CSWEA President’s Message



    Lemonade

     

    Does anyone remember Carnac the Magnificent?  Let me rephrase; does anyone other than Rusty or Beth remember Carnac the Magnificent?  I am assuming there are a few of us, but for you Millennials go to your Google machine and YouTube it.  Carnac was a recurring character portrayed by Johnny Carson on the Tonight Show, yes, there was life before Jimmy Fallon.  For you crazy kids that have never heard of Johnny Carson, he was a thing.  Johnny Carson is to the 1980s what Charli D’Amelio (ask your teenager) is to the 2020s.  In any event, Carnac’s “gift” was he could “psychically ‘divine’ unknow answers to unseen questions.”  Carson would come on-stage in full costume and his trusty sidekick (Ed McMahon) would hand him hermetically sealed envelopes with unknown questions inside.  Carnac would put the sealed envelope to his head, divine the answer and announce it to the audience.  For example, Carnac would loudly answer “Sis Boom Bah”, tear open the envelope (in his special way) and read the question “Describe the sound made when a sheep explodes” and the audience would go wild.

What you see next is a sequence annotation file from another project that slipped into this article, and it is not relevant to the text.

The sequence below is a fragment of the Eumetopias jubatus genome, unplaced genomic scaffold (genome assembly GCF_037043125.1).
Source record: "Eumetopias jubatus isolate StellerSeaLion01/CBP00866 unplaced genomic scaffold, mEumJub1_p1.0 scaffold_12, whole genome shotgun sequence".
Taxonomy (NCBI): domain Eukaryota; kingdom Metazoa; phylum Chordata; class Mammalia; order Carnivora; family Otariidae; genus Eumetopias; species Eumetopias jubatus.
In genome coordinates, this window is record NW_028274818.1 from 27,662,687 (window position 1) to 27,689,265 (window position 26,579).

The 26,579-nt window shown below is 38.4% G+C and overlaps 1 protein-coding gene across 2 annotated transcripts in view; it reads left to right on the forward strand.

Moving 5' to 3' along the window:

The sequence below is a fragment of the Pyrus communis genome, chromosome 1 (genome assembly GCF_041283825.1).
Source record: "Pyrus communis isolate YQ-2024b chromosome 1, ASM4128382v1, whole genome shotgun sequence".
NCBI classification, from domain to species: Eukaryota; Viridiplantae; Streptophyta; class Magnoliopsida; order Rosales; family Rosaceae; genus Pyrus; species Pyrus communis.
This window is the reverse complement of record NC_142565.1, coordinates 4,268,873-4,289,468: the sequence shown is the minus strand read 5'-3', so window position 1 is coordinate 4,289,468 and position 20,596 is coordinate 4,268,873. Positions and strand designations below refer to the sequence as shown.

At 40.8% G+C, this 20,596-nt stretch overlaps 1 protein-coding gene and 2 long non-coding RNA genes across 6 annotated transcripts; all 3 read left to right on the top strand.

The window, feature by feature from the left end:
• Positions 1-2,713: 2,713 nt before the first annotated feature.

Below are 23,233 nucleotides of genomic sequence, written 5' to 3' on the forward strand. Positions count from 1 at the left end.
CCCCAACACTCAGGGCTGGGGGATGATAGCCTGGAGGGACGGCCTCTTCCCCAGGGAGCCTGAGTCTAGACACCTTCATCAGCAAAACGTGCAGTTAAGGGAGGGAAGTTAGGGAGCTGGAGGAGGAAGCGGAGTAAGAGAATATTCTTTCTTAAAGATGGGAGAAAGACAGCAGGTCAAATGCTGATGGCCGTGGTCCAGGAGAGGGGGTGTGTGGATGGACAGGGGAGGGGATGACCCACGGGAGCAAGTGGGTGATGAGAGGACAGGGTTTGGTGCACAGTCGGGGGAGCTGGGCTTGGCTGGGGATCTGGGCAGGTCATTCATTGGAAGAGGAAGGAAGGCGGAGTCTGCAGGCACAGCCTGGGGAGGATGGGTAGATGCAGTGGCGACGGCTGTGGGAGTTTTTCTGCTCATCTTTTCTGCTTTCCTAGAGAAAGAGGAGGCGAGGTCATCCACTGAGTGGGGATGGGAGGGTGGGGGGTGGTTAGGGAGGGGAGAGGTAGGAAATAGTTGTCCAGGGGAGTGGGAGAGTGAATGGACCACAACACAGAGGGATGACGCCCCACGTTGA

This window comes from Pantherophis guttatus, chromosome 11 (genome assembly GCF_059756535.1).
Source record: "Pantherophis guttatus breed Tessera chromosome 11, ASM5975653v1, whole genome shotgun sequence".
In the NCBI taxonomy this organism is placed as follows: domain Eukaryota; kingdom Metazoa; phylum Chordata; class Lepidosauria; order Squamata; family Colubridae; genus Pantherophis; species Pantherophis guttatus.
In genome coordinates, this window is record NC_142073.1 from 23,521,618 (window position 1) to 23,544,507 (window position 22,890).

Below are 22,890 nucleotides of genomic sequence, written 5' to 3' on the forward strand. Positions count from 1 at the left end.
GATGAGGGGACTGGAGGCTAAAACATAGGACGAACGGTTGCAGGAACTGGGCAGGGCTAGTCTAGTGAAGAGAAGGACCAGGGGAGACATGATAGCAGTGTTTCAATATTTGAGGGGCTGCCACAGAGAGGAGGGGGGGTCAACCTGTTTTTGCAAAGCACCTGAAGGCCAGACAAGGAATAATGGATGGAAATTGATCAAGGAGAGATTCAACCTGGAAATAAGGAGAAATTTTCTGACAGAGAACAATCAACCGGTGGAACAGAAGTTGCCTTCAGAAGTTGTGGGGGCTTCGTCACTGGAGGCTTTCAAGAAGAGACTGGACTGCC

Fast forward to today, 2020 has not given us much to laugh about, and I am no Carnac.  But if I were to be handed an envelope today (11/02/20) the answer I would give to the unseen question is “The largest public infrastructure and jobs stimulus bill since the New Deal”.  The question is, “What will politicians in Washington, D.C. develop to put people back to work, repair our nation’s crumbling public infrastructure, improve our environment, and stimulate our economy?”  If you are a POTW or a consultant that has not prepped your public boards and clients to get their ducks in a row for massive public infrastructure stimulus grants coming down the pike you should be charged with malpractice.  If anything was learned from the financial crisis of 2007-2008 it was public works projects with planning and design complete will achieve massive grant assistance.  This money will need to hit the street in the fall of 2021 and those that are, please forgive me for using this term, “shovel-ready”, will again be in the cat-bird’s seat.  My district learned an important lesson after the 2008 national election; always have a project planned, designed, and on the shelf ready to take full advantage of grant opportunities.  Through grants and free financing, we shaved $13 million off $26 million of treatment plant improvements.  That savings allowed my district to dramatically accelerate initiatives towards cleaner water, energy independence, and regionalization.  In my humble opinion, the only difference between now and the fall of 2008 is that the status of our nation’s health and economic crisis are significantly more challenging.  More folks are sick and out of work while our public infrastructure continues to crumble, and we sit on the precipice of an environmental breaking point.  Perhaps we can all agree on a few things (1) 2020 sucks, (2) we are all weary of COVID-19, (3) our environment is screaming out for help, and (4) we are all tired of the polarizing effect of politics.